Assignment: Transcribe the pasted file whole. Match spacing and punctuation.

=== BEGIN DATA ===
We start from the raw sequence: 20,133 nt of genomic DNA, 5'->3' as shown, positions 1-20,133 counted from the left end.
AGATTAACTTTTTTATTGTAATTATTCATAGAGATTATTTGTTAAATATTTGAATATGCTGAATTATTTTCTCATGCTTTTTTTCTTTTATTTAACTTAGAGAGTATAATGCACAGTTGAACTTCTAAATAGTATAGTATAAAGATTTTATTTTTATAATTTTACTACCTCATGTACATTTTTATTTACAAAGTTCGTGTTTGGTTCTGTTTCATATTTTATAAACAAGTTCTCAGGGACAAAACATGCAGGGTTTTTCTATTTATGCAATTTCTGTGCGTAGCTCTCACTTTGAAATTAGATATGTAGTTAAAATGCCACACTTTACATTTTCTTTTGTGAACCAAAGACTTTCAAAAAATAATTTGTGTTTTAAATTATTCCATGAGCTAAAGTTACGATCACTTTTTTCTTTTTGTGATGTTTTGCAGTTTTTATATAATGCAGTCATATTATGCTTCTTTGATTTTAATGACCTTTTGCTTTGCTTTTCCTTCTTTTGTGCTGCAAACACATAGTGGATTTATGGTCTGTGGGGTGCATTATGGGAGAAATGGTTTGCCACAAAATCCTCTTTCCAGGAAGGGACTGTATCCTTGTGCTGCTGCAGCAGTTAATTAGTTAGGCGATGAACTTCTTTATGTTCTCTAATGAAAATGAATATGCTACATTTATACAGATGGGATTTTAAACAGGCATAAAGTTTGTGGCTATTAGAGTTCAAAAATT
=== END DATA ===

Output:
We start from the raw sequence: 20,133 nt of genomic DNA, 5'->3' as shown, positions 1-20,133 counted from the left end.
AGATTAACTTTTTTATTGTAATTATTCATAGAGATTATTTGTTAAATATTTGAATATGCTGAATTATTTTCTCATGCTTTTTTTCTTTTATTTAACTTAGAGAGTATAATGCACAGTTGAACTTCTAAATAGTATAGTATAAAGATTTTATTTTTATAATTTTACTACCTCATGTACATTTTTATTTACAAAGTTCGTGTTTGGTTCTGTTTCATATTTTATAAACAAGTTCTCAGGGACAAAACATGCAGGGTTTTTCTATTTATGCAATTTCTGTGCGTAGCTCTCACTTTGAAATTAGATATGTAGTTAAAATGCCACACTTTACATTTTCTTTTGTGAACCAAAGACTTTCAAAAAATAATTTGTGTTTTAAATTATTCCATGAGCTAAAGTTACGATCACTTTTTTCTTTTTGTGATGTTTTGCAGTTTTTATATAATGCAGTCATATTATGCTTCTTTGATTTTAATGACCTTTTGCTTTGCTTTTCCTTCTTTTGTGCTGCAAACACATAGTGGATTTATGGTCTGTGGGGTGCATTATGGGAGAAATGGTTTGCCACAAAATCCTCTTTCCAGGAAGGGACTGTATCCTTGTGCTGCTGCAGCAGTTAATTAGTTAGGCGATGAACTTCTTTATGTTCTCTAATGAAAATGAATATGCTACATTTATACAGATGGGATTTTAAACAGGCATAAAGTTTGTGGCTATTAGAGTTCAAAAATT